“A Thing Worth Having Is A Thing Worth Cheating For” W.C. Fields US Actor (1880-1946)
Who cheats?
Cheating is a primordial economic act: getting more for less.
But what about the third grader’s  teacher ?  Might she have an incentive to cheat?  And if so, how would she do it?
 
Chicago Public Schools, a system that educates 400,000 each year.
The most volatile current debate among American school administrators, teachers, parents, and students concerns “high-stak...
The federal government mandated high-stakes testing as part of the No Child Left Behind law, signed by President Bush in 2...
CPS embraced high-stakes testing in 1996 <ul><li>Low scores equal probation </li></ul><ul><li>Staff dismissed or reassigne...
Schoolchildren, of course, have had incentive to cheat for as long as there have been tests.  But high-stakes testing has ...
How might a teacher go about cheating? <ul><li>Extra time </li></ul><ul><li>Obtaining a copy of the exam early--that is, i...
But if a teacher  really  wanted to cheat-and make it worth her while-she might collect the students’ answer sheets, and i...
How might it be detected?
CPS system made available a database of the test answers <ul><li>Every CPS student from third to seventh from 1993-2000 </...
What might a cheating teacher’s classroom look like?
Consider now the answer strings from the students in two sixth grade Chicago classrooms who took the identical math test.
Who cheats?
 
Who cheats?
Did fifteen out of twenty-two students somehow manage to reel off the same six consecutive correct answers (the d-a-d-b-c-...
There are at least four reasons this is unlikely. <ul><li>Those questions, coming near the end of the test, were harder th...
<ul><li>Up to this point in the test, the fifteen students’ answers were virtually uncorrelated </li></ul><ul><li>Three of...
5.6 7.1 3.8 Student 14 4.9 6.3 3.6 Student 6 5.1 6.5 3.0 Student 3 7 th  Grade Score 6 th  Grade Score 5 th  Grade Score
What are the characteristics of a cheating teacher? <ul><li>male and female equally prone </li></ul><ul><li>Younger </li><...
 
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Cheaters

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Cheaters

  1. 1. “A Thing Worth Having Is A Thing Worth Cheating For” W.C. Fields US Actor (1880-1946)
  2. 2. Who cheats?
  3. 3. Cheating is a primordial economic act: getting more for less.
  4. 4. But what about the third grader’s teacher ? Might she have an incentive to cheat? And if so, how would she do it?
  5. 6. Chicago Public Schools, a system that educates 400,000 each year.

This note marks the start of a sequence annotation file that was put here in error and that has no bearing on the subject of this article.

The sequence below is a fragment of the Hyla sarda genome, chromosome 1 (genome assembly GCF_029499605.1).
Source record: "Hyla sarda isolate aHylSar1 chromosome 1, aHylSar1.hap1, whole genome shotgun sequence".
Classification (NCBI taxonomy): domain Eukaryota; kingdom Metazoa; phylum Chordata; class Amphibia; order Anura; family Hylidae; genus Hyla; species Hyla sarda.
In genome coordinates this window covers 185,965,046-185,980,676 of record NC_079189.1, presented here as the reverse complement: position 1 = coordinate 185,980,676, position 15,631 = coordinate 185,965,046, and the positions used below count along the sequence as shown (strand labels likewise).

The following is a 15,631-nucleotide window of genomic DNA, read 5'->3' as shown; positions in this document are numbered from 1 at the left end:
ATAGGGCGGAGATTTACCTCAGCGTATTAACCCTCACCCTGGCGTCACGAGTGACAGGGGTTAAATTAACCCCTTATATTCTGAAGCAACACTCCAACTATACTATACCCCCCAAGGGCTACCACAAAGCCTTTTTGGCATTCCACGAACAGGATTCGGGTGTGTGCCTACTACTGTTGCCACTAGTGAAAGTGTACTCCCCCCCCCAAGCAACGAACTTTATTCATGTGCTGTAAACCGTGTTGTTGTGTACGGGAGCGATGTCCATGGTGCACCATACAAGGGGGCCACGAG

6. 7. The most volatile current debate among American school administrators, teachers, parents, and students concerns “high-stakes” testing.
  7. 8. The federal government mandated high-stakes testing as part of the No Child Left Behind law, signed by President Bush in 2002.
  8. 9. CPS embraced high-stakes testing in 1996 <ul><li>Low scores equal probation </li></ul><ul><li>Staff dismissed or reassigned </li></ul><ul><li>Did away with social promotion </li></ul><ul><li>Third, sixth, & eighth grade </li></ul><ul><li>Must pass Iowa Test of Basic Skills </li></ul>
  9. 10. Schoolchildren, of course, have had incentive to cheat for as long as there have been tests. But high-stakes testing has so radically changed the incentives for teachers that they too now have added reason to cheat.
  10. 11. How might a teacher go about cheating? <ul><li>Extra time </li></ul><ul><li>Obtaining a copy of the exam early--that is, illegitimately </li></ul><ul><li>Instruct students to randomly fill in every blank </li></ul><ul><li>Alternating pattern of Bs and Cs </li></ul>
  11. 12. But if a teacher really wanted to cheat-and make it worth her while-she might collect the students’ answer sheets, and in the hour or so before turning them in to be read by an electronic scanner, erase the wrong answers and fill in correct ones.
  12. 13. How might it be detected?
  13. 14. CPS system made available a database of the test answers <ul><li>Every CPS student from third to seventh from 1993-2000 </li></ul><ul><li>30,000 students per grade per year </li></ul><ul><li>700,000 sets of test answers </li></ul><ul><li>100 million individual answers </li></ul><ul><li>Data included question-by-question answer strings </li></ul>
  14. 15. What might a cheating teacher’s classroom look like?
  15. 16. Consider now the answer strings from the students in two sixth grade Chicago classrooms who took the identical math test.
  16. 17. Who cheats?
  17. 19. Who cheats?
  18. 20. Did fifteen out of twenty-two students somehow manage to reel off the same six consecutive correct answers (the d-a-d-b-c-b string) all by themselves?
  19. 21. There are at least four reasons this is unlikely. <ul><li>Those questions, coming near the end of the test, were harder than the earlier questions </li></ul><ul><li>These were mainly subpar students to begin with, few of whom got six consecutive right answers elsewhere on the test </li></ul>
  20. 22. <ul><li>Up to this point in the test, the fifteen students’ answers were virtually uncorrelated </li></ul><ul><li>Three of the students’ (numbers 1, 9, and 12) left at least one answer blank before the suspicious string and then ended the test with another string of blanks. This suggests that a long, unbroken string of blank answers was broken not by the student buy by the teacher. </li></ul>
  21. 23. 5.6 7.1 3.8 Student 14 4.9 6.3 3.6 Student 6 5.1 6.5 3.0 Student 3 7 th Grade Score 6 th Grade Score 5 th Grade Score
  22. 24. What are the characteristics of a cheating teacher? <ul><li>male and female equally prone </li></ul><ul><li>Younger </li></ul><ul><li>Less qualified </li></ul><ul><li>More likely to cheat after incentives </li></ul>

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